Tuesday, March 2, 2010

Sex, Hawks and Rock & Roll!

Yesterday evening, at 7:53 PM, hawkaholics everywhere were riveted by this post from Weaselm on the Ustream chat line:

"Hey Everyone - Big exciting news! A friend, biking home
from work at around 5:30 PM, heard a hawk call, looked up and saw two red-tails on the corner of the FI and they started mating!!"

Immediately, the questions - discreet and otherwise - started flying, and roughly in these categories: how, where, when and how often.

So, as always in times of hawk ignorance, I turned to John Blakeman for his wisdom about the sex lives of hawks.

John writes, "It was pleasing to learn that the haggards were 'mating.' But that's not so, in a proper way. The two haggards -- properly -- mated when they came together, started to defend their territory, and began building a nest last year. They mated last December or January (or before). Mating is the social process where two birds decide to share a territory and cooperate in defending that territory, and then build a nest and attempt to produce offspring. Mating is a long-term social process, similar to 'marriage.'

None of this should be confused with what is properly called copulation, sexual transfer of sperm from the tiercel to the cloaca (genital opening) of the formel. Just as human marriage is seldom confused with human sex, hawk mating should not be confused or confined only to copulation.

Frankly, red-tails copulate frequently, many times a day. Copulation is quick, usually about seven seconds.

And copulation is often (but not always) preceded by a series of stupendous dives by the tiercel from a good height down to the circling formel below. Hawkwatchers at this time of the year should be looking above for the haggards soaring in circles. The first amorous signal is the dangling of legs while soaring. This is profoundly sexual.

Then, the tiercel soars to a good height and folds his wings and plunges at well over 100 mph straight at his aroused formel below. Just as he's about to strike her on his rapid plunge (properly called a 'stoop'), the formel turns her wings sideways and allows the tiercel to shoot through her immediate airspace without hitting her.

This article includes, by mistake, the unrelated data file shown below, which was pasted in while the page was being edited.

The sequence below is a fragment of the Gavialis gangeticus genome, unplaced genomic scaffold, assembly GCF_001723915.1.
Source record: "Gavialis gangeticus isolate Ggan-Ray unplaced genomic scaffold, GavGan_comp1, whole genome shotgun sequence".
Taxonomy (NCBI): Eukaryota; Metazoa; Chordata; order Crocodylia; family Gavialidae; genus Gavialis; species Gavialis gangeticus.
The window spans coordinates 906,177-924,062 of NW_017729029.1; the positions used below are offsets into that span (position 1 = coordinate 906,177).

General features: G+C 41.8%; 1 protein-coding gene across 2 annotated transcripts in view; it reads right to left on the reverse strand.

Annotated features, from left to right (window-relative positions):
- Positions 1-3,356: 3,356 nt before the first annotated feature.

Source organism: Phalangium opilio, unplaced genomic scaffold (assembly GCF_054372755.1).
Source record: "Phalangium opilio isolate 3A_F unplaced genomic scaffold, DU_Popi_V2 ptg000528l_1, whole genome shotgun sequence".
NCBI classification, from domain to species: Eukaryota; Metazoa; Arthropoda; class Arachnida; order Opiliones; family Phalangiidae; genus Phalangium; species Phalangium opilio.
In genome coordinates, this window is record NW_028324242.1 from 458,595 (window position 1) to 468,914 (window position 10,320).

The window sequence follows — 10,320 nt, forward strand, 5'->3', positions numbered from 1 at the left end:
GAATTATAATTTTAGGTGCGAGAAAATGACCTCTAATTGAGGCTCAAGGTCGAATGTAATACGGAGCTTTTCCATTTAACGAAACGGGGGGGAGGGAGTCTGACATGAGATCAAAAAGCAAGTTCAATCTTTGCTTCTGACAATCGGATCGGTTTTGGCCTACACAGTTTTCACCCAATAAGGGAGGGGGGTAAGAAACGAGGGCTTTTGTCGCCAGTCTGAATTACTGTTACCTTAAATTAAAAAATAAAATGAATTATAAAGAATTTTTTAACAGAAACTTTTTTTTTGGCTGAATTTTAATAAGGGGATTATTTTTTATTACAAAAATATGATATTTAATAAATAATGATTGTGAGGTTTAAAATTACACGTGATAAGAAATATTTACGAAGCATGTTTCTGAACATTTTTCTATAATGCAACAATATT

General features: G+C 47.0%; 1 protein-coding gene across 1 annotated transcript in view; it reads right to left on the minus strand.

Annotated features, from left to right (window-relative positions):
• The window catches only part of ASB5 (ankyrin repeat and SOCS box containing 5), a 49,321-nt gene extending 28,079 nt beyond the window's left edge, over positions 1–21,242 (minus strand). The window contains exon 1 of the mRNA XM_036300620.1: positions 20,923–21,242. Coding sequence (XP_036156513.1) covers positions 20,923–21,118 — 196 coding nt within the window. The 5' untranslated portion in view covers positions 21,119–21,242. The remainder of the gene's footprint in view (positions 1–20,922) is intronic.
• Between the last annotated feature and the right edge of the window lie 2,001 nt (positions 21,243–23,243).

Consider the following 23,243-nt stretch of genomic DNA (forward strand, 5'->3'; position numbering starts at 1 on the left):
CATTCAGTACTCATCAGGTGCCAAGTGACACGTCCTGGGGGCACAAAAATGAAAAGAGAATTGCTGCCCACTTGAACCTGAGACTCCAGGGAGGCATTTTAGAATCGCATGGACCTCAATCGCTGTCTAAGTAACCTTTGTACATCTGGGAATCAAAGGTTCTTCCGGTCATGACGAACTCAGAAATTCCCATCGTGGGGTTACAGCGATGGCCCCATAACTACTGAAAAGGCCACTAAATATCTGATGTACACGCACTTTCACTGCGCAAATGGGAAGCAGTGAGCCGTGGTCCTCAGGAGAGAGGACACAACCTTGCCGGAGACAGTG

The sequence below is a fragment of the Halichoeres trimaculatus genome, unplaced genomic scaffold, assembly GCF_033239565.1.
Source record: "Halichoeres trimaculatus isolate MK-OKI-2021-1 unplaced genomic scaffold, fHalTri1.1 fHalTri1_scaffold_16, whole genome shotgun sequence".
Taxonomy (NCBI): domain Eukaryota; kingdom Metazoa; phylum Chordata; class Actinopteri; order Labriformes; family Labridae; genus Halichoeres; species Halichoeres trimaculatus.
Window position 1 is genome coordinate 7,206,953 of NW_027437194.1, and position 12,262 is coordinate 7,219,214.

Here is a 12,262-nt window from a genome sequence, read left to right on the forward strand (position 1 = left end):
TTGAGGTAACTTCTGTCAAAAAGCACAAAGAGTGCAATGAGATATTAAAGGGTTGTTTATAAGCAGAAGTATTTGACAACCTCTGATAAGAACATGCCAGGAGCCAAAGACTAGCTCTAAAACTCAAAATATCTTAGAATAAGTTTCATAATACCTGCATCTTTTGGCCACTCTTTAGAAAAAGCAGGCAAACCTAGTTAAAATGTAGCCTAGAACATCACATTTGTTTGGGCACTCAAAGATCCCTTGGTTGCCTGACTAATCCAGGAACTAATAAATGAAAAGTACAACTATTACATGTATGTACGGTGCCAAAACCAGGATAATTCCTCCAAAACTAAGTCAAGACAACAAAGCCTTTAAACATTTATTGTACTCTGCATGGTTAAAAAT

After dropping beneath the formel, the tiercel throws out his wings and the large G-forces divert his momentum back into the sky. This giant aerial U-shaped flight is one of the most exciting of any bird, matching the lethal prey-killing stoop of a peregrine falcon.
But red-tail love stoops often happen without anyone taking note. Too often, we look for red-tails on buildings in urban areas, and on trees and poles in rural areas. Of course, that's where they spend their time most of the year. But in January, February, and March, we need also to look up into the sky for them.

After the love stoop, the formel then lands on a tall limb or building edge. She leans over in a low horizontal posture, whereupon the tiercel gently lands on her back and grips her between his feet. He wraps his tail back under and around the formel's diverted tail, thereby aligning his cloaca with hers. And in a few seconds, sperm is transferred.

He jumps down off his mate, and both birds often 'rouse,' shaking and rearranging their feathers. Hawks rouse only when they feel good - and after sex, they do, and they commonly rouse.

So, from now on, when the Franklin Institute red-tails are seen to be 'mating,' they aren't. That happened last year, and the birds have been mated since then. But now, in the breeding season, they are copulating many times a day.

For our tiercel and formel, life is good.

Eggs should be forthcoming any time from the second through the third week in March. It could be earlier, or later, but the middle two weeks in March are typical for red-tails at the southern Pennsylvania latitude. In my area, here in northern Ohio near Lake Erie, our birds are about a week later; but they, too, can vary by a week or two.

So, I've suggested the use of three new terms. The birds 'rouse' (pronounced ROUW-ze, rhyming with 'arouse') when they shake their feathers and rearrange them. When they 'mate,' they are really copulating - conducting outright and purely visible and profligate sex. In Philadelphia, no less.

And when the tiercel folds his wings and plunges at great speed toward his formel, or sometimes just when she's sitting, he's performed a stoop, a stunning aerial plunge. Because it's such fun, formels will also tip over and do a stoop, too.

Nothing like it in all the world." -- John A. Blakeman

(Note to self: Think I might like to come back as a hawk....!)


  1. Priceless, as always- was wondering how long it would take you to let John know the big news! I'd put this blog in the "way too much information" category- that said, let's hope Kay can capture some of the action! Get those videocams ready!

    BTW- check out the owl cam if you want to see some real action! I never knew owls had so much fun (well, at least the male seems to- the female is busy sitting on eggs!)

    thanks Della


  2. Thank you John Blakeman for helping us understand what we're seeing with the hawks. Your tutorials are invaluable and have deepened my appreciation and understanding of this whole journey. It has been so enriching. Thank you for being so generous with your knowledge!

  3. so that's where "mates for life" comes from. makes much more sense. Now understand why I didn't get married until rousing and stooping
    with others was no longer a threat to the nest. I must have been a hawk.